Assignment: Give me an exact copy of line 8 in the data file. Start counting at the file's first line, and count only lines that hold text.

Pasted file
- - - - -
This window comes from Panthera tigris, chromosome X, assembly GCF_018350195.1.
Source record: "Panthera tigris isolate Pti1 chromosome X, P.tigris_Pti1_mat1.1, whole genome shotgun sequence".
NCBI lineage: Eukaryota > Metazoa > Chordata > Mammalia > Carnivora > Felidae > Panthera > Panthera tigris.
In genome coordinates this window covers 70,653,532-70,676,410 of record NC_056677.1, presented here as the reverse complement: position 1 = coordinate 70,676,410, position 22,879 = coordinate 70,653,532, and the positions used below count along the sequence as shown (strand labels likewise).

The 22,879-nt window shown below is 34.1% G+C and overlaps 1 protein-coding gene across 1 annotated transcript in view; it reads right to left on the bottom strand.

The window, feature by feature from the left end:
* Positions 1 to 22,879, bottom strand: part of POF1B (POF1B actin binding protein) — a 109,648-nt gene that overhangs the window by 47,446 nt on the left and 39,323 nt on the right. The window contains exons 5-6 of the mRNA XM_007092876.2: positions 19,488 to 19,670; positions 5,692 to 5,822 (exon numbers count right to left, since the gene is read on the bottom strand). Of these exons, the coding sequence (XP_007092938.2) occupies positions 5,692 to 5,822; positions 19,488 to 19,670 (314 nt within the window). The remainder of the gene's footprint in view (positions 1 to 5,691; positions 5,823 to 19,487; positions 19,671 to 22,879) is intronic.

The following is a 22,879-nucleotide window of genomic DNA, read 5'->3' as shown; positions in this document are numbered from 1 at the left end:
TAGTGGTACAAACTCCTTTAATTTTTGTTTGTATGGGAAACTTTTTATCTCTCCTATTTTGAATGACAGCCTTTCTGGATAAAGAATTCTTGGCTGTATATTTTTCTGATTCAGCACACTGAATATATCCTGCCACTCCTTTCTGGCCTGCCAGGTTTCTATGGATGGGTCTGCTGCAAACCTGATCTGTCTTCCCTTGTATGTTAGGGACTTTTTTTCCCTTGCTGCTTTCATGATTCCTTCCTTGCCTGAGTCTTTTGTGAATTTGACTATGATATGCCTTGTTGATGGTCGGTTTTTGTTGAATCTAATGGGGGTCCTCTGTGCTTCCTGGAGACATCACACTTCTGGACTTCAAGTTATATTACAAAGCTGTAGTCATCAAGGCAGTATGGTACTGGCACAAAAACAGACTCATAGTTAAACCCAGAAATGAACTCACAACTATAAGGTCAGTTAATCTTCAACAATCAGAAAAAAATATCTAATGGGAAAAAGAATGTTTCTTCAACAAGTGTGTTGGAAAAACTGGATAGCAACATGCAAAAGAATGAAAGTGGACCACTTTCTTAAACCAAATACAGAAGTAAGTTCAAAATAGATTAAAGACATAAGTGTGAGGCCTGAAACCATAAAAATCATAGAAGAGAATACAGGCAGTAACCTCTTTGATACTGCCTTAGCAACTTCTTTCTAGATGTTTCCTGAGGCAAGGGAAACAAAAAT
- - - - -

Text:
The following is a 22,879-nucleotide window of genomic DNA, read 5'->3' as shown; positions in this document are numbered from 1 at the left end: